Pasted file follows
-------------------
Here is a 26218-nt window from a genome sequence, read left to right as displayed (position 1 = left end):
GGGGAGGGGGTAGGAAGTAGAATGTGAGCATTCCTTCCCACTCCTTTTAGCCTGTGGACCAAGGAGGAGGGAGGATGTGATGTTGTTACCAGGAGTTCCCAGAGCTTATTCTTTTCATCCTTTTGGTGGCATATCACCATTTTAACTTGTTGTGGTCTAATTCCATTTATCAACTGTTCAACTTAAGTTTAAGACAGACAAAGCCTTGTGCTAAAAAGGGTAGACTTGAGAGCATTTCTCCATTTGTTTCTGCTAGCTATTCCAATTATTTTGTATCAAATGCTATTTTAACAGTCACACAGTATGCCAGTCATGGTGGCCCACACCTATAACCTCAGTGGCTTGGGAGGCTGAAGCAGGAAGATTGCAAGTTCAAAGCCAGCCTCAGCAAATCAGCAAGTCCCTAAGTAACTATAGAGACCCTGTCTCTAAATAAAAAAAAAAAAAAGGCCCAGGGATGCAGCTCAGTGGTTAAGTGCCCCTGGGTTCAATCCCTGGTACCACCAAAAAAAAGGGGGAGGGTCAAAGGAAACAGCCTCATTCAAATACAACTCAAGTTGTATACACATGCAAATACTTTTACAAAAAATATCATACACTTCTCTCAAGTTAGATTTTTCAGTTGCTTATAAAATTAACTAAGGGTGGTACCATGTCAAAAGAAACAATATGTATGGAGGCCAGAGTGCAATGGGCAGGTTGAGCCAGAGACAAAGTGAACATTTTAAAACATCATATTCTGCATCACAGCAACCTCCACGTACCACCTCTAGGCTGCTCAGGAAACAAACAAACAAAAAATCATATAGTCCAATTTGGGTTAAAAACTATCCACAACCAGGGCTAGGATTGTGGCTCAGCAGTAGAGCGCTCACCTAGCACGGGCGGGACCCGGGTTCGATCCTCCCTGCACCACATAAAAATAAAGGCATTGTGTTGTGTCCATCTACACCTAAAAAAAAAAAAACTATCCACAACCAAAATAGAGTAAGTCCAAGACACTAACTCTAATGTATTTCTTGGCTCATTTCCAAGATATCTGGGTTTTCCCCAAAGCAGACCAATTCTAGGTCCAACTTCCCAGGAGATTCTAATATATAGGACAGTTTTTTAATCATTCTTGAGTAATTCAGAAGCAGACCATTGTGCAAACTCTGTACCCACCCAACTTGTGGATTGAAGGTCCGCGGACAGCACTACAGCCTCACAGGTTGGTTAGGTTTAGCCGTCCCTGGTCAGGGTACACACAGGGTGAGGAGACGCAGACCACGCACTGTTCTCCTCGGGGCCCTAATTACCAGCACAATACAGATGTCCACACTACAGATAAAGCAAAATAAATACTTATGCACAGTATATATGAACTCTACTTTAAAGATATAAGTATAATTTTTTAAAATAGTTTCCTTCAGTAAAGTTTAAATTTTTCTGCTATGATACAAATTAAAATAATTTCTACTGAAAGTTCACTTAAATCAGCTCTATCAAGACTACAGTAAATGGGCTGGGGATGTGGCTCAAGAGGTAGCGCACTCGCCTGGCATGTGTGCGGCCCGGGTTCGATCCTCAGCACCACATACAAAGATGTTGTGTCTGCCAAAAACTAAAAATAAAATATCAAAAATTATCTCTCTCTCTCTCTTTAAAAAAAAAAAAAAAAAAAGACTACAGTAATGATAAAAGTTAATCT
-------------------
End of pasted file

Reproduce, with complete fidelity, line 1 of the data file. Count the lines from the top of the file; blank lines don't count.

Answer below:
Here is a 26218-nt window from a genome sequence, read left to right as displayed (position 1 = left end):